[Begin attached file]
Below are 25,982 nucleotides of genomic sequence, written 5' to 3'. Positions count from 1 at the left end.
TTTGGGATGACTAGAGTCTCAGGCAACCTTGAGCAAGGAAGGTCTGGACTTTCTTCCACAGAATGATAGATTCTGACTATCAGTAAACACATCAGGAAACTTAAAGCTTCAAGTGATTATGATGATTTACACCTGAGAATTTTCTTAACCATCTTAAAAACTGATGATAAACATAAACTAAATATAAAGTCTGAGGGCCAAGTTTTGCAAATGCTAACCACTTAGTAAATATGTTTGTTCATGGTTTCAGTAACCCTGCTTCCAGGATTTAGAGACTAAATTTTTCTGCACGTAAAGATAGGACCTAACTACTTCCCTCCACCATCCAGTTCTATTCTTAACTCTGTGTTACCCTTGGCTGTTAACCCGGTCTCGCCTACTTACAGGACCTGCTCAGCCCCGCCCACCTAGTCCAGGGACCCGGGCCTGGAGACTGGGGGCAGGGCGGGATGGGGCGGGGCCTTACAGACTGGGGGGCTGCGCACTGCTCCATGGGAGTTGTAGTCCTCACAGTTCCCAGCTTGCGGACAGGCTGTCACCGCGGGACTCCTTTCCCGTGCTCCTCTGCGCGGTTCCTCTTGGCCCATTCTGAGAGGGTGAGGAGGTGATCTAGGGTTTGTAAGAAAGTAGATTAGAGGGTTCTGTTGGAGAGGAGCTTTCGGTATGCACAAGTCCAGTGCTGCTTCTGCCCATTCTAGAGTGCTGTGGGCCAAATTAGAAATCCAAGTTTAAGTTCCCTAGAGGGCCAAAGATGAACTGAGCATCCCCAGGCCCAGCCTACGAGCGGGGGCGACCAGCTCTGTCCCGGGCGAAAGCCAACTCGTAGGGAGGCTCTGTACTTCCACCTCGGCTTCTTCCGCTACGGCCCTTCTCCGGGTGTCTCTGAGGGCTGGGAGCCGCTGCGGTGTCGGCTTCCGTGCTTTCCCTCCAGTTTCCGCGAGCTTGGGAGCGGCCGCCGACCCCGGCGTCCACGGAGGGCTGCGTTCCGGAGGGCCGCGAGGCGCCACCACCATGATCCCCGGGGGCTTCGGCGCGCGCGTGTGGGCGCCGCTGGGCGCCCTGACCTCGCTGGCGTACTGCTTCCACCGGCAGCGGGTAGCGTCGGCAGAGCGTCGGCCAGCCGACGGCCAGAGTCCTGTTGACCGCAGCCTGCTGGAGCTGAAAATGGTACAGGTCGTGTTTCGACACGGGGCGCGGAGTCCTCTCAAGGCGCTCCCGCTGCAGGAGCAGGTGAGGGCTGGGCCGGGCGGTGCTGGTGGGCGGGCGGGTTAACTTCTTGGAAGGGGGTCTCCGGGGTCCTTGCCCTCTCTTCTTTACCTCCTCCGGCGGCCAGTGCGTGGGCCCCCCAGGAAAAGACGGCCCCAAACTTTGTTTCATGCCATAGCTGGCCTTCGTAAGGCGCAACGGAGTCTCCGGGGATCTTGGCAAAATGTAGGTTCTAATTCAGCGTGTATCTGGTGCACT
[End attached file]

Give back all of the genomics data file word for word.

Below are 25,982 nucleotides of genomic sequence, written 5' to 3'. Positions count from 1 at the left end.
TTTGGGATGACTAGAGTCTCAGGCAACCTTGAGCAAGGAAGGTCTGGACTTTCTTCCACAGAATGATAGATTCTGACTATCAGTAAACACATCAGGAAACTTAAAGCTTCAAGTGATTATGATGATTTACACCTGAGAATTTTCTTAACCATCTTAAAAACTGATGATAAACATAAACTAAATATAAAGTCTGAGGGCCAAGTTTTGCAAATGCTAACCACTTAGTAAATATGTTTGTTCATGGTTTCAGTAACCCTGCTTCCAGGATTTAGAGACTAAATTTTTCTGCACGTAAAGATAGGACCTAACTACTTCCCTCCACCATCCAGTTCTATTCTTAACTCTGTGTTACCCTTGGCTGTTAACCCGGTCTCGCCTACTTACAGGACCTGCTCAGCCCCGCCCACCTAGTCCAGGGACCCGGGCCTGGAGACTGGGGGCAGGGCGGGATGGGGCGGGGCCTTACAGACTGGGGGGCTGCGCACTGCTCCATGGGAGTTGTAGTCCTCACAGTTCCCAGCTTGCGGACAGGCTGTCACCGCGGGACTCCTTTCCCGTGCTCCTCTGCGCGGTTCCTCTTGGCCCATTCTGAGAGGGTGAGGAGGTGATCTAGGGTTTGTAAGAAAGTAGATTAGAGGGTTCTGTTGGAGAGGAGCTTTCGGTATGCACAAGTCCAGTGCTGCTTCTGCCCATTCTAGAGTGCTGTGGGCCAAATTAGAAATCCAAGTTTAAGTTCCCTAGAGGGCCAAAGATGAACTGAGCATCCCCAGGCCCAGCCTACGAGCGGGGGCGACCAGCTCTGTCCCGGGCGAAAGCCAACTCGTAGGGAGGCTCTGTACTTCCACCTCGGCTTCTTCCGCTACGGCCCTTCTCCGGGTGTCTCTGAGGGCTGGGAGCCGCTGCGGTGTCGGCTTCCGTGCTTTCCCTCCAGTTTCCGCGAGCTTGGGAGCGGCCGCCGACCCCGGCGTCCACGGAGGGCTGCGTTCCGGAGGGCCGCGAGGCGCCACCACCATGATCCCCGGGGGCTTCGGCGCGCGCGTGTGGGCGCCGCTGGGCGCCCTGACCTCGCTGGCGTACTGCTTCCACCGGCAGCGGGTAGCGTCGGCAGAGCGTCGGCCAGCCGACGGCCAGAGTCCTGTTGACCGCAGCCTGCTGGAGCTGAAAATGGTACAGGTCGTGTTTCGACACGGGGCGCGGAGTCCTCTCAAGGCGCTCCCGCTGCAGGAGCAGGTGAGGGCTGGGCCGGGCGGTGCTGGTGGGCGGGCGGGTTAACTTCTTGGAAGGGGGTCTCCGGGGTCCTTGCCCTCTCTTCTTTACCTCCTCCGGCGGCCAGTGCGTGGGCCCCCCAGGAAAAGACGGCCCCAAACTTTGTTTCATGCCATAGCTGGCCTTCGTAAGGCGCAACGGAGTCTCCGGGGATCTTGGCAAAATGTAGGTTCTAATTCAGCGTGTATCTGGTGCACT